I took some video as I was riding up, as I promised some coworkers that they could watch me swear my way up a mountain. In reality I only swore out loud twice (I thought a few more than that, but they didn’t make it past my brain-mouth filter) and never on the video.
The other riders were great. A few slowed down to chat about my trip. Others called out words of encouragement as they sped by on their unencumbered, lightweight road bikes. To my great shock, I overtook a few people as well, one of whom yelled out “You’re a beast!” as I did so. I told her to say that again when I made it to the top.
The lava field towards the top is a sight to behold. Largely barren and wholly beautiful.
And finally, after 3 hours of grinding my way uphill I was there. There’s a cute little lava castle at the top of the pass, but I took a pass on that (pun intended) and opted for the traditional picture in front of the sign. By the look of the sign, there have been a number of people passing through that don’t subscribe to the “leave no trace” philosophy.
Conversations with other cyclists proved very helpful at this point. Two separate people recommended Sisters Coffee as a place to stop when I reached Sisters on the other side. A third warned me that a combination of last year’s fire and some rain meant that there were some gravel patches on the descent and I should be careful not to let my speed get out of control. Both tips were much appreciated. The descent was every bit as fun as I hoped it would be, coasting a good deal of the way at speeds over 20 mph. And I did stop at Sisters Coffee. It was nice and relaxing, and clearly popular, but for all that their coffee didn’t wow me. Oh, it wasn’t bad. It just wasn’t spectacular either. Still, I drink not-spectacular coffee on a regular basis, so that wasn’t an issue. A coffee break and some calories was just the thing. I also stopped by a local market on my way out of town to pick up a few basics.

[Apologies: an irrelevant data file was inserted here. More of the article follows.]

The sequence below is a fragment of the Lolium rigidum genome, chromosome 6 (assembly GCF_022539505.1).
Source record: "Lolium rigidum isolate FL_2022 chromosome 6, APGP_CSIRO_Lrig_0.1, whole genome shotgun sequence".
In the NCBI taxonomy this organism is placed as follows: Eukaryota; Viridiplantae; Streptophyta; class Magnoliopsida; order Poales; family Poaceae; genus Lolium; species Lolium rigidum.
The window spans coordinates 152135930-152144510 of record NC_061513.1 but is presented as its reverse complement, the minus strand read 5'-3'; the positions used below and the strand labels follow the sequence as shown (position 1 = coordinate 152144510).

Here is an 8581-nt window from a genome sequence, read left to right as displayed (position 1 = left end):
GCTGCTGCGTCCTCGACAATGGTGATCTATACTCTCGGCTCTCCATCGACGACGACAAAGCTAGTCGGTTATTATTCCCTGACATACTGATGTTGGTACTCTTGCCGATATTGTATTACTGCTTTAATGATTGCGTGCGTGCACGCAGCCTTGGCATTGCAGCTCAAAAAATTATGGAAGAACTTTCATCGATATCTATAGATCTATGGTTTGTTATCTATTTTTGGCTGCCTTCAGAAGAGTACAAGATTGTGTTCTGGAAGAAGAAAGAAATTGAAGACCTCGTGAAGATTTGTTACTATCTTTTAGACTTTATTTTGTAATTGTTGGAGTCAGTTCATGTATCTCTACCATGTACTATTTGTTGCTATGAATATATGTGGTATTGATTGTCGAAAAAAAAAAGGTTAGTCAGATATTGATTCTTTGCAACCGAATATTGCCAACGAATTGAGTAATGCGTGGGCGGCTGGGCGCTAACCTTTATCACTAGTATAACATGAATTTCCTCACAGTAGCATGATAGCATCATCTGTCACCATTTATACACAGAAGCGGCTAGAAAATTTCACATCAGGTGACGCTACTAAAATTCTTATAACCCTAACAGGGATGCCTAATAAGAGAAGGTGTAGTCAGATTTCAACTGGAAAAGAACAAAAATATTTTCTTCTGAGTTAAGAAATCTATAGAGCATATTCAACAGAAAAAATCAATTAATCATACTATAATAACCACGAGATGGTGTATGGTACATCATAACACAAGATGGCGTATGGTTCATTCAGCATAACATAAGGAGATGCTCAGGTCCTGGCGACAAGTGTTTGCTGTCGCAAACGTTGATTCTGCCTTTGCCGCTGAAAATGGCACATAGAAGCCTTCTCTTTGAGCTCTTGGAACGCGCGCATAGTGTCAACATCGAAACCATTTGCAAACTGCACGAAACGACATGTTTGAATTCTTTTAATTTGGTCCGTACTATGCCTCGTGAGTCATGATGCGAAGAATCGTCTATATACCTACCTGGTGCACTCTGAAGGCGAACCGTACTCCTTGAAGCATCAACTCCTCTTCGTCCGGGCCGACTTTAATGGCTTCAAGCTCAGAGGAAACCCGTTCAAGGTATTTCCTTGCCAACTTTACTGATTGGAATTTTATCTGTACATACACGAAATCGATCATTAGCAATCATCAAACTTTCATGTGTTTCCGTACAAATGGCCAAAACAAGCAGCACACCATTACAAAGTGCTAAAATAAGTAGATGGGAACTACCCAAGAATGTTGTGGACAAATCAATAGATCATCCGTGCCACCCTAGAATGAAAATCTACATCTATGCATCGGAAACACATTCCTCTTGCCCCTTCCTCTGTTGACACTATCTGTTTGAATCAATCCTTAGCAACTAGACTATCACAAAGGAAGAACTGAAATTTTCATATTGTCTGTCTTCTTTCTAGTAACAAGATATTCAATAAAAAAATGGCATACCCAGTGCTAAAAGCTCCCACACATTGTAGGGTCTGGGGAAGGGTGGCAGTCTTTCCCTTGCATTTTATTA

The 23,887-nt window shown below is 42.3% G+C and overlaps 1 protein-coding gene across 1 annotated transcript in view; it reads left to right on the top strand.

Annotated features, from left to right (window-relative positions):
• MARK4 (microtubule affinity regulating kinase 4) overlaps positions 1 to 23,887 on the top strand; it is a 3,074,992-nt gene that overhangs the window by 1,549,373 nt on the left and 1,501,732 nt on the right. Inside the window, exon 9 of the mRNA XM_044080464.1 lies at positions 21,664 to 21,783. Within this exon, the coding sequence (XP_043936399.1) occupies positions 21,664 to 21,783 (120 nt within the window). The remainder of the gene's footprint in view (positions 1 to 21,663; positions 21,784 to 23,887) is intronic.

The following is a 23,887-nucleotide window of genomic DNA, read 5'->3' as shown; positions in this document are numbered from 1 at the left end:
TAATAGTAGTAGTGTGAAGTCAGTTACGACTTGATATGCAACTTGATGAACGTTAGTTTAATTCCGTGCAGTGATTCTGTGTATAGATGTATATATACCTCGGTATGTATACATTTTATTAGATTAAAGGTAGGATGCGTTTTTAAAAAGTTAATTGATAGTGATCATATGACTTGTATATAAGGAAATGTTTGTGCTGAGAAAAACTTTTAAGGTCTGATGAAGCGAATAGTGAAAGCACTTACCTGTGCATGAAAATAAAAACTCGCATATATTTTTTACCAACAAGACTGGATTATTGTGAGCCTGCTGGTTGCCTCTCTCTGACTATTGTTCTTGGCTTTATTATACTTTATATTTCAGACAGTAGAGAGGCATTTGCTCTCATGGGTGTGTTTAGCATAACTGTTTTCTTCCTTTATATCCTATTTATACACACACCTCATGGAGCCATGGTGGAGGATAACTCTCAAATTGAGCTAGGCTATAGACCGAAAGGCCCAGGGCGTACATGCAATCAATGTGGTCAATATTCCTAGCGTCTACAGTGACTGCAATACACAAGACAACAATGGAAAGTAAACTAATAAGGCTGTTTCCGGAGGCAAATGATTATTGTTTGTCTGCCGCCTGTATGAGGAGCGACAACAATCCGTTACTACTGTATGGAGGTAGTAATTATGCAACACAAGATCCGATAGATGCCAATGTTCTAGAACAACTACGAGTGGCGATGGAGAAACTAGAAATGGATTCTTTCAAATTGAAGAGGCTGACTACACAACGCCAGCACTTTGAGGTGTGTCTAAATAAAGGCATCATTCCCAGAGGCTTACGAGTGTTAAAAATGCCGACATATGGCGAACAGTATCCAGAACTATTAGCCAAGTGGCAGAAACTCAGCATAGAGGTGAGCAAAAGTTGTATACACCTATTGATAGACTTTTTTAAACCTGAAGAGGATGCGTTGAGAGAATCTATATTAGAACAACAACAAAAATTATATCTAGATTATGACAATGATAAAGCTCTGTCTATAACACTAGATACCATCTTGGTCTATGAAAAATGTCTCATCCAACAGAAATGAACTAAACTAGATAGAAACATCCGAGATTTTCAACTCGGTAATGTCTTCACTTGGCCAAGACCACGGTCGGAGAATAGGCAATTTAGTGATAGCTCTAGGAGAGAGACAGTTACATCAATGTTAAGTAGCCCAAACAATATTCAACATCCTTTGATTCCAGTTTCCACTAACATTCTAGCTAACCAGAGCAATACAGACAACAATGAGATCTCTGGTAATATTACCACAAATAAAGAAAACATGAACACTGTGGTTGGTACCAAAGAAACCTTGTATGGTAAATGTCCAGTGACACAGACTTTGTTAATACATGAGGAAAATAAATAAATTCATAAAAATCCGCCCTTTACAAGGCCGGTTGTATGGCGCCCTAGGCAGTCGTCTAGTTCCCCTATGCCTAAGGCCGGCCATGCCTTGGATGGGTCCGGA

Then I made my way to my hosts for the night, Jim and Patty Everett. Their ranch is a beautiful, peaceful place, with a view that could almost induce me to move.
It is more than the view that makes this place special; Jim and Patty are welcoming and helpful hosts. I had a shower, did a load of laundry, cooked a bit of food for myself, and shared in some of the sides (veggies) they prepared for their meal. We sat outside (where I got to watch the birds at the feeder and continue to admire the view) and swapped stories, such as how they got into hosting after assisting with the bikecentennial in 1976, and I got to see the biker book, full of signatures, pictures, and postcards from previous guests. Jim also gave me some great tips for the road ahead, including where to stop for food and some things to see.
And now it’s time for an early night. The sky is starting to get dark, the frogs in Jim & Patty’s pond are raising a ruckus, and I can’t imagine a more wonderful day to have conquered my first mountain.
Roadkill count: 1 unidentified mammal